Nam freedom fighters buried in Zambia to get decent burials

HEROES ACRE: Zambian President Edgar Lungu re-affirmed Zambia’s commitment to further strengthening neighborly relationship and friendship as well as exploring other areas of cooperation for the mutual benefit of the two countries.

Lungu is in Namibia to attend the commemoration of the 49th Heroes Day that falls on 26 August and the internment of the human remains of three veterans of the liberation struggle.

The 26 August 1966, is an important landmark in the history of Namibia’s struggle for independence.

This day does not only signify the beginning of the protracted armed resistance, but also a vivid reminder that the freedom the country now enjoys was attained at a greater cost and with much sacrifice.

Many of the compatriots lost their lives, while others were maimed and many more traumatized.

The day also witnessed the re-burial of the three icon of the liberation struggle, namely, Anton Lubowski, Peter Mweshihange and Moses Garoeb.

“As we salute the fallen heroes, who selflessly laid down their lives, we also honor the living heroes for their commitment to the ideas of democracy, justice, good governance and the rule of law, which continue to influence the way of life in the present day independent Namibia,” said Lungu.

“I am proudly to state that Zambia proudly but selflessly contributed to the liberation struggle of southern Africa and in the wisdom of our founding father and first President Dr Kenneth Kaunda, we resolved that in the absence of freedom and liberty in our neighboring countries and beyond, the true value of Zambia’s own independence would be meaningless,” he said.

To this effect, he said, Zambia not only became a rear base particularly to the People’s liberation army of Namibia (PLAN), a military wing of the Swapo party but also a safe haven to many ordinary Namibians.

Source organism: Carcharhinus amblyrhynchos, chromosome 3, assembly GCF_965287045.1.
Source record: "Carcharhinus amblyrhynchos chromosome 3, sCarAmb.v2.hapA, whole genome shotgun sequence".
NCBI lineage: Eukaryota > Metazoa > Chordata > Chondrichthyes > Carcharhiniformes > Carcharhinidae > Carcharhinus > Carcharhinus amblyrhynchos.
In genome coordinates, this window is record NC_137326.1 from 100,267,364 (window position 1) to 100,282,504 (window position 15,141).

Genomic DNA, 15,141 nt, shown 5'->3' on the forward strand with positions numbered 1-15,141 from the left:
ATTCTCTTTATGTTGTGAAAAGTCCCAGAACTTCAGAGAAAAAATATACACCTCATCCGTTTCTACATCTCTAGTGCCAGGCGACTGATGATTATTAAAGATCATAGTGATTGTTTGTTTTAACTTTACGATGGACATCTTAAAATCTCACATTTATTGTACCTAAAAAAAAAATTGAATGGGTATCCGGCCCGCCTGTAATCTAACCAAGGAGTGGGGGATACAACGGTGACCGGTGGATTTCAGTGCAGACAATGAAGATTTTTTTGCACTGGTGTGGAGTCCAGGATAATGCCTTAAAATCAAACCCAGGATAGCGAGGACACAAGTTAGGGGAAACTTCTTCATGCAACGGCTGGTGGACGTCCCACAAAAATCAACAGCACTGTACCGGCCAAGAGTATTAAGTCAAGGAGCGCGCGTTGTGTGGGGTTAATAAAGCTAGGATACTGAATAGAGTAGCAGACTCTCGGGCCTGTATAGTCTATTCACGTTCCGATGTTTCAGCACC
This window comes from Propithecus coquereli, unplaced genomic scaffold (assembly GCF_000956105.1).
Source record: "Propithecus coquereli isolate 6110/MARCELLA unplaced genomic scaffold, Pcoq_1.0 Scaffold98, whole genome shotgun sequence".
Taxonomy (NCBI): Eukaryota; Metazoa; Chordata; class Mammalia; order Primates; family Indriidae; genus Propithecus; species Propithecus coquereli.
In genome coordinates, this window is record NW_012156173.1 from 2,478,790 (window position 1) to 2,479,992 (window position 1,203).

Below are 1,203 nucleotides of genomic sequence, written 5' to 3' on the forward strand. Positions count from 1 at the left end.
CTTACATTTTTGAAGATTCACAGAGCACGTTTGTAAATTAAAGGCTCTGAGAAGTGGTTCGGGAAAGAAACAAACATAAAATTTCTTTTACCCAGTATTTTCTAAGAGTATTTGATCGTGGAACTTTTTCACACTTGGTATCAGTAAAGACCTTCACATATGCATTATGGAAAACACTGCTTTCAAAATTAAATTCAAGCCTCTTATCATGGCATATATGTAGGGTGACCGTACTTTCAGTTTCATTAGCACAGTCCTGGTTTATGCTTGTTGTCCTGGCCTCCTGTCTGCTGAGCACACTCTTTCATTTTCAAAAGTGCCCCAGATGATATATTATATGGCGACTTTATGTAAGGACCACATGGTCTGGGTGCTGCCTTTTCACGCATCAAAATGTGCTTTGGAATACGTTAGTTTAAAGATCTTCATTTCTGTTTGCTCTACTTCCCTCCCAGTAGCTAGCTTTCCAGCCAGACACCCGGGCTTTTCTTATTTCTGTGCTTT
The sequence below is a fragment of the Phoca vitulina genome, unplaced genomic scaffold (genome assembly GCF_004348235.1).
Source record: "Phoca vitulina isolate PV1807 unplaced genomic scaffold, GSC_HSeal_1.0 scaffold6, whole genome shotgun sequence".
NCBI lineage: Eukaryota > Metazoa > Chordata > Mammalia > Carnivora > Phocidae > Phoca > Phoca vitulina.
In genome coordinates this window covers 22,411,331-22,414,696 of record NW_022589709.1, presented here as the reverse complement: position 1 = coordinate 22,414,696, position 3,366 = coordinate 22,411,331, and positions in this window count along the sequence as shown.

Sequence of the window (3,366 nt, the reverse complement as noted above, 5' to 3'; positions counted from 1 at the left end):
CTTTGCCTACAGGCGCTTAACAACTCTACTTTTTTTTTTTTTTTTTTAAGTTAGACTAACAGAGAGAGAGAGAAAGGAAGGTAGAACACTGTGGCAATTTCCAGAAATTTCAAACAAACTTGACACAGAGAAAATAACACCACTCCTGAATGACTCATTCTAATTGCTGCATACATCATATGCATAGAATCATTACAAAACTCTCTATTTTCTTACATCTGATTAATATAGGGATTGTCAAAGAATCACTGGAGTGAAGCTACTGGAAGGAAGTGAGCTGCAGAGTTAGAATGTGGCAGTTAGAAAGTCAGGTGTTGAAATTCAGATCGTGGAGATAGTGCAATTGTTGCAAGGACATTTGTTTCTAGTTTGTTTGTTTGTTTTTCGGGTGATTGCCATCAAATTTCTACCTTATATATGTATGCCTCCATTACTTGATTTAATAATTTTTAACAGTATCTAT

It was during the struggle for Namibia’s independence, freedom fighters lost their lives on Zambian soil.

Last year, seven liberation heroes’ remains were repatriated from Zambia and Angola and buried at the Heroes’ Acre.

The remains of former Swapo Central Committee members Natalia Mavulu, Homateni Kalwenya, Isack Pondo Shikongo, former military council members Peter Eneas Nanyemba, and Augustus Nghaamwa McNamara were repatriated by the government from Angola.

The remains of Swapo Central Committee members Putuse Apollus and Linekela Kalenga were exhumed in Zambia in April.

Lungu assured the Namibians that his government remains committed to ensuring that those freedom fighters, who are still buried in Zambia will equally be accorded the heroic and decent burial as the one given to these heroes, being entered today.

“The invaluable sacrifices of all our heroes and heroines undeniably set a solid foundation for a new dispensation of democratic governance and economic development. The hope we therefore desire and the freedom we long for now, is that of economic emancipation,” he said.

Hundreds of people packed the Heroes Acre national monument for the commemoration of the 49th Heroes Day and internment of the human remains of three veterans of the liberation struggle.